By David Tuller, DrPH
In 2019, Professor Esther Crawley, Bristol University’s methodologically and ethically challenged grant magnet, was asked to make corrections to the ethics statements in eleven of her papers after a joint report from the Health Research Authority (HRA) and her own institution found deficiencies in her work. (My first post on this matter was four years ago.)
I have been trying to find out why Professor Esther Crawley did not ensure that corrections were made in seven of the eleven papers. Earlier this week, I posted the most recent letter I received from the HRA, the agency that oversees research ethics in the UK. In the letter, the HRA noted that Bristol claimed Professor Crawley had sent letters to all of the relevant journals, but that seven did not make the corrections, for unexplained reasons.
Unfortunately, Bristol was unable to provide the HRA with an iota of evidence of such correspondence. Curiouser and curiouser! Below is my response to the HRA regarding Bristol’s claim. I have posted this letter on Facebook, but I believe it is important to keep an archive of these exchanges in this venue as well.
I want to express my thanks for the HRA’s efforts to get to the bottom of this perplexing situation and rectify it. Frankly, I am troubled by what appears to be Bristol’s attempt to deflect any responsibility for these irregularities. According to Bristol, it is all the fault of the high-profile journals in which Professor Crawley’s work appeared. The implication is that these journals chose not to inform readers about important information regarding ethical aspects of the research they published. This explanation certainly strains credulity, and not just because the university is unable to provide any evidence of correspondence that would support these questionable claims.
Here are a few of the other reasons why it is hard to accept Bristol’s assertions at face value.
*Journals can certainly be incompetent, so perhaps, in some cases, the request to correct an ethics statement might be overlooked or otherwise fall through the cracks. But in seven out of eleven cases? While that is theoretically possible, it seems doubtful to me, especially absent any documentation of the veracity of Bristol’s statements.
*It is true, as you noted, that journals make their own decisions about corrections. But would serious journals really refuse to fix ethics statements when asked by the principal investigator on the basis of an authoritative report from the HRA and the investigator’s own academic institution? Again, that is theoretically possible, but I find it hard to fathom. If this is so, then the system for monitoring research ethics in the UK is far more broken than I have assumed.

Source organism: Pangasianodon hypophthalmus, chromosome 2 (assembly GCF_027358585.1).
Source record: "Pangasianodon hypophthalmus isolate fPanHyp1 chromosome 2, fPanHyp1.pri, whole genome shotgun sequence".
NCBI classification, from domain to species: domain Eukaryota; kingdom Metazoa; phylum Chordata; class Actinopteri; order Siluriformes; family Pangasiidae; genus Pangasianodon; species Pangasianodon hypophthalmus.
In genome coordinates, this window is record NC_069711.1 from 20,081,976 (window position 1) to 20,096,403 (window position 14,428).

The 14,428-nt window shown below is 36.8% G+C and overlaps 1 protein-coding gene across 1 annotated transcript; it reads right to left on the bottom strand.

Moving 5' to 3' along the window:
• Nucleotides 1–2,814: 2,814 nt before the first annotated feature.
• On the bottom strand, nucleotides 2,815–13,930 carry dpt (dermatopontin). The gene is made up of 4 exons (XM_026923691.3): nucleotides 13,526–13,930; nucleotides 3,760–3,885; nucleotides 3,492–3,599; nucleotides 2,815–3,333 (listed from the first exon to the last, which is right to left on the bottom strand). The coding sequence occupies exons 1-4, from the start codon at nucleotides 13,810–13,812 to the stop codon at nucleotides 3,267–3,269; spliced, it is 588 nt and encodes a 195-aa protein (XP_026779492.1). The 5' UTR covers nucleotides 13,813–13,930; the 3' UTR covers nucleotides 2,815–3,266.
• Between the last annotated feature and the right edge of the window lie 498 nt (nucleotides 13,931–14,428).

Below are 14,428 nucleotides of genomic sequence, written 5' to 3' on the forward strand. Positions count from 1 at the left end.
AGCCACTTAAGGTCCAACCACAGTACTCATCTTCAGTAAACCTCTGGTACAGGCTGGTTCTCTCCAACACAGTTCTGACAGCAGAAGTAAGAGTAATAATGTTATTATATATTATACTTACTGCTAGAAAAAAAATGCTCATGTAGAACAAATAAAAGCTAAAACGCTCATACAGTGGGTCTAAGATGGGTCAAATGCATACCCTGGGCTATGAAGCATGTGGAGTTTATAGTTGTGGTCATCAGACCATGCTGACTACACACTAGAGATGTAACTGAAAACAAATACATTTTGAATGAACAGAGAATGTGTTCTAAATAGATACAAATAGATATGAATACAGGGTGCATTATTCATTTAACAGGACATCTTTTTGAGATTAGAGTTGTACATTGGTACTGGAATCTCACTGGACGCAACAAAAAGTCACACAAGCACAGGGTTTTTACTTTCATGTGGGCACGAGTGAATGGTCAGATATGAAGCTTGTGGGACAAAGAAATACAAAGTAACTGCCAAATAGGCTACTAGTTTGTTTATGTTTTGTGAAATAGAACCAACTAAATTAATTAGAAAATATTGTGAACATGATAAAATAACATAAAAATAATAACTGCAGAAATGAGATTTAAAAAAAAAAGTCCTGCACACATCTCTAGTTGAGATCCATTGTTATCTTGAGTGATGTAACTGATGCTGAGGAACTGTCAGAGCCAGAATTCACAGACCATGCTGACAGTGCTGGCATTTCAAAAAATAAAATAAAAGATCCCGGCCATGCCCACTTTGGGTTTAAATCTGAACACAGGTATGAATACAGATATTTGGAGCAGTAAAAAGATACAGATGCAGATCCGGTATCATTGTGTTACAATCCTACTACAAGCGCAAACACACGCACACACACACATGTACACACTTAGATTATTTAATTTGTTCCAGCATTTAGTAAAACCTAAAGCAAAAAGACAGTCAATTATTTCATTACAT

*Three of the eleven papers were published in Archives of Disease in Childhood, a BMJ journal. One of these papers has been corrected; two have not. Presumably Professor Crawley would have informed the journal of all three required corrections at the same time. In that case, the argument being advanced is that Archives decided to correct only one paper and rejected corrections for the other two. Does this make sense to the HRA?
*If a journal ignored or rejected a request for a necessary correction, an investigator with a functioning ethical compass and an iota of integrity would have sought an intervention from the authorities that requested the change in the first place—in this case, the HRA and Bristol. Based on Bristol’s account, Professor Crawley took no such action but simply sent off her requests and then let the matter drop. If that’s what happened, her failure to pursue this matter to the fullest extent speaks volumes. It would seem she is indifferent as to whether or not readers are offered accurate information about her research.
This mess has harmed not only Professor Crawley’s reputation but Bristol’s and the HRA’s as well. Now Bristol has compounded the damage by throwing the journals under the bus and blaming them for everything.
I am glad the HRA has insisted that, going forward, Bristol should try to push through these corrections and obtain responses from any journals that refuse. Beyond fixing the problem, however, I believe further investigation into how this happened in the first place is warranted. Perhaps the HRA should invest the time to contact the journals, inform them of Bristol’s accusations of negligence and/or ineptitude, and seek their side of the matter.
Please keep me informed about further developments.
David Tuller, DrPH
Senior Fellow in Public Health and Journalism
Center for Global Public Health
School of Public Health
University of California, Berkeley